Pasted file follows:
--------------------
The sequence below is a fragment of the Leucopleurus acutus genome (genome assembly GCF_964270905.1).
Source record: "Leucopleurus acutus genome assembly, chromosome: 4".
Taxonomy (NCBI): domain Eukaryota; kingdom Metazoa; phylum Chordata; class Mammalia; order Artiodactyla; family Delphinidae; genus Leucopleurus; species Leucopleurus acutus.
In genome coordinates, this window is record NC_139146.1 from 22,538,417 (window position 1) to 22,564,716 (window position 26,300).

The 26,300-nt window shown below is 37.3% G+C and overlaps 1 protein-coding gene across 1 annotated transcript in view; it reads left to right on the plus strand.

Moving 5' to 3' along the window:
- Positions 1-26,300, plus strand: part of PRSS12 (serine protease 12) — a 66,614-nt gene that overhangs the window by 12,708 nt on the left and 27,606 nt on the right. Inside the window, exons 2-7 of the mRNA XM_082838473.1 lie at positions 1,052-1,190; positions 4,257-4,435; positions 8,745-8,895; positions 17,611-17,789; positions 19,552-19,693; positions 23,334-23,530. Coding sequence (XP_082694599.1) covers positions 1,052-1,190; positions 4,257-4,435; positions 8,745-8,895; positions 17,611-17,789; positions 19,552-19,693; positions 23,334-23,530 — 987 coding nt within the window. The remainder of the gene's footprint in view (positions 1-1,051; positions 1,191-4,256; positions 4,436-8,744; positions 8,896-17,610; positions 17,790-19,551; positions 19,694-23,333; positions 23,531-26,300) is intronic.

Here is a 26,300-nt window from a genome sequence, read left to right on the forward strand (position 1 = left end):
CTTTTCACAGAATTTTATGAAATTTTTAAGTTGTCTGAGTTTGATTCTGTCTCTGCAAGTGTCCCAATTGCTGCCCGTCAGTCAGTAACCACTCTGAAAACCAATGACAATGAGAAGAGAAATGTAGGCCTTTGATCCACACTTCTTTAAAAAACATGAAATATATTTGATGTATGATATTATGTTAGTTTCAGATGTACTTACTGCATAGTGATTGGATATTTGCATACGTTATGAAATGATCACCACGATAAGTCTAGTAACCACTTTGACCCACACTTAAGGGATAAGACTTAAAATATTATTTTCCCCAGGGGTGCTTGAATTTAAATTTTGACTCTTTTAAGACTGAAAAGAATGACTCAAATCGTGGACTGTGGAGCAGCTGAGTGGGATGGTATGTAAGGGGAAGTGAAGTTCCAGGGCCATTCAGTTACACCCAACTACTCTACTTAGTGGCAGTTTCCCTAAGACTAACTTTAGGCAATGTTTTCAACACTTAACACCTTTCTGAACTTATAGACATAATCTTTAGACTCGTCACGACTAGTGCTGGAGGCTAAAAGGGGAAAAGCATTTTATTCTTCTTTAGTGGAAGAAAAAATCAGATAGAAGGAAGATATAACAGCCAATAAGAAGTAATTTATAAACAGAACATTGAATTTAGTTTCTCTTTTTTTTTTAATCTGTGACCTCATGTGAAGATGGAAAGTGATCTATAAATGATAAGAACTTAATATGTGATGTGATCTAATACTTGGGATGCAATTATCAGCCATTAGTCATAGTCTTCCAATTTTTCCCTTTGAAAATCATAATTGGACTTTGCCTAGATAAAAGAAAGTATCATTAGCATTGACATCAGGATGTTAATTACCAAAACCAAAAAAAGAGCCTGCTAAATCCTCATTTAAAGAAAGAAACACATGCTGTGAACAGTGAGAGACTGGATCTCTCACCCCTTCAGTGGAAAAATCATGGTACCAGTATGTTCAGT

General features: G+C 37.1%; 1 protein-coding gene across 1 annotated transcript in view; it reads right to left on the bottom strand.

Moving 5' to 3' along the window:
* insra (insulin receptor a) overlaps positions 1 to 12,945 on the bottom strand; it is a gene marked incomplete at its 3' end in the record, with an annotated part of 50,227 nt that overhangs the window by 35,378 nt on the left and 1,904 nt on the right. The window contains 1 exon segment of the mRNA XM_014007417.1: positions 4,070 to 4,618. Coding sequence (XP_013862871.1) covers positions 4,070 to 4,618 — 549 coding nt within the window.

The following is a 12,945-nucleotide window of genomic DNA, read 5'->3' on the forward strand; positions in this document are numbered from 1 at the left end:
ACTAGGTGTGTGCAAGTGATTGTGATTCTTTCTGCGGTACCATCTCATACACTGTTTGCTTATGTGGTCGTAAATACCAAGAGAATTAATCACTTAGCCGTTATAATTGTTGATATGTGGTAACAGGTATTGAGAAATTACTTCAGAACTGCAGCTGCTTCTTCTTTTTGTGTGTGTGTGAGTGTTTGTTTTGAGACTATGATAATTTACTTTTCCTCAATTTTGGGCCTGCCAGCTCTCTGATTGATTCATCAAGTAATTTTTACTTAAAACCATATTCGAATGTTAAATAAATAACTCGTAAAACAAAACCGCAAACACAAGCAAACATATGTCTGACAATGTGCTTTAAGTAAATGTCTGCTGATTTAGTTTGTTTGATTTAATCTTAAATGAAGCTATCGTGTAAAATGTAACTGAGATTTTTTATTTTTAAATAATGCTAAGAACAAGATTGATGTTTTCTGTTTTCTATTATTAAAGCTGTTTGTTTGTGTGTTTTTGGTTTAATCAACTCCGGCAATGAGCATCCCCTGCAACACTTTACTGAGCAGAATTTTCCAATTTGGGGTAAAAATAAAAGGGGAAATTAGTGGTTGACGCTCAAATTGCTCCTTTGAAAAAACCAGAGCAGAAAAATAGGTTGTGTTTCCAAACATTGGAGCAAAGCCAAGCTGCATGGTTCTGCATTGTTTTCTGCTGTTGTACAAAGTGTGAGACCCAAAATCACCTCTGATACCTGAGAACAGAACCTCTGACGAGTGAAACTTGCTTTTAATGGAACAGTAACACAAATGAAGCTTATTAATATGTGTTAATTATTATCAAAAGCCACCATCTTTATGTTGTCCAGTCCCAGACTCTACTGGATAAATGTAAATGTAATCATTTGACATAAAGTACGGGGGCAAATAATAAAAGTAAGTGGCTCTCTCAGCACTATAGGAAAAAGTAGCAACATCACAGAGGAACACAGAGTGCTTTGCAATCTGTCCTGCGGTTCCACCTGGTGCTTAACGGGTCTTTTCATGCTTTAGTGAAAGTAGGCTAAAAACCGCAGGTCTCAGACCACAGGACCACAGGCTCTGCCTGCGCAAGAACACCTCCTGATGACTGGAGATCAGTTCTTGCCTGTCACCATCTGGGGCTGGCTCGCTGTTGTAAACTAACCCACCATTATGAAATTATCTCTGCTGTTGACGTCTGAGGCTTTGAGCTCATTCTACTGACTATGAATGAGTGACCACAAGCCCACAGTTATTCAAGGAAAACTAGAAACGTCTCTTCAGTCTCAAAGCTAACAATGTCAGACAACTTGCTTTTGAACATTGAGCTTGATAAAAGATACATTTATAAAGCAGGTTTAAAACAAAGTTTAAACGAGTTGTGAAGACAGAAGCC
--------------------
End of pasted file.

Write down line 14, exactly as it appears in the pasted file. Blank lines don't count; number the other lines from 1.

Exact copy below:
ACTAGGTGTGTGCAAGTGATTGTGATTCTTTCTGCGGTACCATCTCATACACTGTTTGCTTATGTGGTCGTAAATACCAAGAGAATTAATCACTTAGCCGTTATAATTGTTGATATGTGGTAACAGGTATTGAGAAATTACTTCAGAACTGCAGCTGCTTCTTCTTTTTGTGTGTGTGTGAGTGTTTGTTTTGAGACTATGATAATTTACTTTTCCTCAATTTTGGGCCTGCCAGCTCTCTGATTGATTCATCAAGTAATTTTTACTTAAAACCATATTCGAATGTTAAATAAATAACTCGTAAAACAAAACCGCAAACACAAGCAAACATATGTCTGACAATGTGCTTTAAGTAAATGTCTGCTGATTTAGTTTGTTTGATTTAATCTTAAATGAAGCTATCGTGTAAAATGTAACTGAGATTTTTTATTTTTAAATAATGCTAAGAACAAGATTGATGTTTTCTGTTTTCTATTATTAAAGCTGTTTGTTTGTGTGTTTTTGGTTTAATCAACTCCGGCAATGAGCATCCCCTGCAACACTTTACTGAGCAGAATTTTCCAATTTGGGGTAAAAATAAAAGGGGAAATTAGTGGTTGACGCTCAAATTGCTCCTTTGAAAAAACCAGAGCAGAAAAATAGGTTGTGTTTCCAAACATTGGAGCAAAGCCAAGCTGCATGGTTCTGCATTGTTTTCTGCTGTTGTACAAAGTGTGAGACCCAAAATCACCTCTGATACCTGAGAACAGAACCTCTGACGAGTGAAACTTGCTTTTAATGGAACAGTAACACAAATGAAGCTTATTAATATGTGTTAATTATTATCAAAAGCCACCATCTTTATGTTGTCCAGTCCCAGACTCTACTGGATAAATGTAAATGTAATCATTTGACATAAAGTACGGGGGCAAATAATAAAAGTAAGTGGCTCTCTCAGCACTATAGGAAAAAGTAGCAACATCACAGAGGAACACAGAGTGCTTTGCAATCTGTCCTGCGGTTCCACCTGGTGCTTAACGGGTCTTTTCATGCTTTAGTGAAAGTAGGCTAAAAACCGCAGGTCTCAGACCACAGGACCACAGGCTCTGCCTGCGCAAGAACACCTCCTGATGACTGGAGATCAGTTCTTGCCTGTCACCATCTGGGGCTGGCTCGCTGTTGTAAACTAACCCACCATTATGAAATTATCTCTGCTGTTGACGTCTGAGGCTTTGAGCTCATTCTACTGACTATGAATGAGTGACCACAAGCCCACAGTTATTCAAGGAAAACTAGAAACGTCTCTTCAGTCTCAAAGCTAACAATGTCAGACAACTTGCTTTTGAACATTGAGCTTGATAAAAGATACATTTATAAAGCAGGTTTAAAACAAAGTTTAAACGAGTTGTGAAGACAGAAGCC